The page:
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102-year-old wears PPE to mail her ballot: 'Most important election of my lifetime'

As of Tuesday, the viral photo of Bea Lumpkin wearing personal protective equipment to cast her vote had garnered almost 5,000 likes.
/ Source: TODAY

At 102 years old, Bea Lumpkin has never missed voting in a presidential election. And even though casting her ballot was more dangerous this year, she didn't let the coronavirus epidemic stop her.

A now-viral photo, shared by the Chicago Teachers Union, shows the former teacher of 35 years wearing elaborate personal protective equipment to send out her mail-in ballot this past Thursday. In the moment, she's all smiles as she holds up her ballot wearing gloves and a hot-pink coat.

"Ok Bea is a national treasure," one Instagram user commented on the photo.

"If she can do it we all can!!!!!!!!! Let’s VOTE," wrote another.

"You GO GIRL! I will too, and I will be doing it in style too!" added a third.

Lumpkin told TODAY that her look was crafted by her grandson, who knew how important voting is to her and wanted her to do it as safely as possible. He even included a fan and filter from a vacuum cleaner.

Lumpkin, who used to teach math, civics and economics, decided that she was going to vote by mail because it was the safest option given her age, she said. All she had to do was walk across the street from her apartment in the Hyde Park neighborhood of Chicago. She recently got the exciting news that her ballot had been received, she added.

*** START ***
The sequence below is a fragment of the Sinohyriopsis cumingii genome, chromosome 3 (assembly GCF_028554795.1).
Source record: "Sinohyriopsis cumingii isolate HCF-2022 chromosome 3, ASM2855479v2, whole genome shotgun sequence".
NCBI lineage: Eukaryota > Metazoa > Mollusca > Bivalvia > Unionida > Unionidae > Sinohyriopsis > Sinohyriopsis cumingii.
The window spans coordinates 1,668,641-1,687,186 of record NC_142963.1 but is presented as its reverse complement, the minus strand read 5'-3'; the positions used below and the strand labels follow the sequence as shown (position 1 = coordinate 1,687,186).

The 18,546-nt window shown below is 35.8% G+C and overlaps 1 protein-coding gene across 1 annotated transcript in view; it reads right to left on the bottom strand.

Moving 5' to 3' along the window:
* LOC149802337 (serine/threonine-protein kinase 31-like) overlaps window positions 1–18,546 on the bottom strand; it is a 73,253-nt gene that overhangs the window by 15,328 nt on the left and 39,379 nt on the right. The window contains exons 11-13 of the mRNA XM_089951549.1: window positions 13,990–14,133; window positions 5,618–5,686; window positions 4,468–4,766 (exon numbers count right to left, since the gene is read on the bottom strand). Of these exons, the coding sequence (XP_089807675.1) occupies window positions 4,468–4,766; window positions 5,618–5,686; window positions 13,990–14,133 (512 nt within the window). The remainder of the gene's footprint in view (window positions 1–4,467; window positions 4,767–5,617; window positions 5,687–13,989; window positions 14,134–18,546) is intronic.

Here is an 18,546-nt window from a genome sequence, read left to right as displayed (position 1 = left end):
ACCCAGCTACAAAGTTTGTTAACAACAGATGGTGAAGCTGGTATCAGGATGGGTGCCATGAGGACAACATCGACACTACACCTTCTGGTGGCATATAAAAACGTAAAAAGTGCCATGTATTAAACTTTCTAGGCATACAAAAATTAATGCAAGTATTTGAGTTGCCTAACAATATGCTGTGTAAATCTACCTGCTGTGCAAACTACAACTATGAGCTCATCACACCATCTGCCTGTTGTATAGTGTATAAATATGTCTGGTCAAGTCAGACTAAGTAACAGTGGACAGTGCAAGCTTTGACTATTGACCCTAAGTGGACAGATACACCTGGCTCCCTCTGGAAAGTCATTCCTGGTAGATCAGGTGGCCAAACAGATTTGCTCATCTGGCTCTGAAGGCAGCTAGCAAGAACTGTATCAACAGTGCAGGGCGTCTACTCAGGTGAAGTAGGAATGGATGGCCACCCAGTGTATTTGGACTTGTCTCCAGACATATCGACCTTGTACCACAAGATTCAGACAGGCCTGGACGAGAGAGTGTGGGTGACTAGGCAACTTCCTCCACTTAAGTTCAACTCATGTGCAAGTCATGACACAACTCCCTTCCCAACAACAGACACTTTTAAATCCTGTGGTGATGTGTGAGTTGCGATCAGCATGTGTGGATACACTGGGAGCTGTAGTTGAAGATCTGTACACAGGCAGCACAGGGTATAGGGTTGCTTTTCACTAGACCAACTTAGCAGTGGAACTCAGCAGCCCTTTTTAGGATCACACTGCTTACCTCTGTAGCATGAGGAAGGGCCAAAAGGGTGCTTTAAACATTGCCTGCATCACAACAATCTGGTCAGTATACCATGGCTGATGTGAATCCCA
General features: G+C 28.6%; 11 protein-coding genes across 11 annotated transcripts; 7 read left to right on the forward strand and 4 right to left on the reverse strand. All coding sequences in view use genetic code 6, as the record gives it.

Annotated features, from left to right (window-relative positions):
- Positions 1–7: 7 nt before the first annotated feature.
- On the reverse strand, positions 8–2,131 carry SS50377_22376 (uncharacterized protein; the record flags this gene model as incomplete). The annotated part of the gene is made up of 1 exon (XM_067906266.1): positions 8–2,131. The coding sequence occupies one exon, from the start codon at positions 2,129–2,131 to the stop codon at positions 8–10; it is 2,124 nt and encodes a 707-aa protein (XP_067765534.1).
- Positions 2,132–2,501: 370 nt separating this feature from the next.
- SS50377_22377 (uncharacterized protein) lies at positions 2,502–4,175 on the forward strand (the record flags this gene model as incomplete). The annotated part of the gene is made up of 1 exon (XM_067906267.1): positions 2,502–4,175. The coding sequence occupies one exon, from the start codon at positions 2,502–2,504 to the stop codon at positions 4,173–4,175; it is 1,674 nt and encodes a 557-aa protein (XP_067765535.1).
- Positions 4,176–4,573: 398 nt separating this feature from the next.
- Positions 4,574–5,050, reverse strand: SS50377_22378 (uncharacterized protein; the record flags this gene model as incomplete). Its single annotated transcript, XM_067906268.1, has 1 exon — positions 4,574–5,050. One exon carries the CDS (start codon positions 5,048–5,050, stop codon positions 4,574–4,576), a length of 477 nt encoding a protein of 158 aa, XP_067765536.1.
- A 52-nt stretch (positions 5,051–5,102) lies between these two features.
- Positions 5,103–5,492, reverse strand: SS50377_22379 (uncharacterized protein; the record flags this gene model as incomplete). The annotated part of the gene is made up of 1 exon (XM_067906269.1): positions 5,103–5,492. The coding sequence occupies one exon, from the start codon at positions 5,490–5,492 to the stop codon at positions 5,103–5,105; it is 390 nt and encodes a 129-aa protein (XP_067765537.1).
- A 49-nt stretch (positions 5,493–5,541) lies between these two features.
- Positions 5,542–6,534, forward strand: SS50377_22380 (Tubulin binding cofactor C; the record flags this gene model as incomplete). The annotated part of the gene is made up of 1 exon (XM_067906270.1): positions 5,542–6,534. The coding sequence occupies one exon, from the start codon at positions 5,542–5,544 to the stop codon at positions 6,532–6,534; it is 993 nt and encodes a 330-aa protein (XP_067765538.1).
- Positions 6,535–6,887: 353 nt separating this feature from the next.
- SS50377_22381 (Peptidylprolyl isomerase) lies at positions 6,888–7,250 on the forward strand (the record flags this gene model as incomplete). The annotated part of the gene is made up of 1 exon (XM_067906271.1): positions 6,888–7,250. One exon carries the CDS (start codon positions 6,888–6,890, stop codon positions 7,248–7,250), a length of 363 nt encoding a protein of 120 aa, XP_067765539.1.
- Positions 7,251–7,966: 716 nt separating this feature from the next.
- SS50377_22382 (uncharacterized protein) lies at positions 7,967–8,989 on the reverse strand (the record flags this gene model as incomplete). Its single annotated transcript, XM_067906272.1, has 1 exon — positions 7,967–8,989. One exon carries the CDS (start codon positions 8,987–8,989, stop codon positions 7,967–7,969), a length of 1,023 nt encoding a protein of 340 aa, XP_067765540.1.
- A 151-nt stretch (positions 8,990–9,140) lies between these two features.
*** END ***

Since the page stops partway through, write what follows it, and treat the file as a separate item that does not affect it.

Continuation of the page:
Bea Lumpkin and her grandson, Soren Kyale, a teacher at Chicago's Spry Community Links High School and member of Chicago Teachers Union.
Bea Lumpkin and her grandson, Soren Kyale, a teacher at Chicago's Spry Community Links High School and member of Chicago Teachers Union.Soren Kyale

"Many (elections I've voted in) were very important," she said. "But this is by far the most important of my lifetime because our basic, democratic rights are on the line."

Asked what issues drove her to the ballot box this year, Lumpkin pointed to public education.

"Public education has a whole has been ... underfunded," she said. "Teachers are overworked ... and now are facing the near-impossible job of teaching on the internet without the proper conditions and training."

She also said she hopes that lots of young people will vote in this year's election.

"I would like to remind them that they are the decisive vote," she explained. "This is the chance to take the whole future in their hands and turn it in a beneficial direction."

Lumpkin, who was born before women had the right to vote, then noted how important it is for women to turn out this year.

"This is 100 years since the 19th Amendment passed, and our women’s rights are on the line also in this election, and I think women understand that."

Lumpkin's been "amazed" by the reception to her approach to voting and is pleased to have the opportunity to remind everyone else to vote, she said, adding, "I sure hope it has a good impact."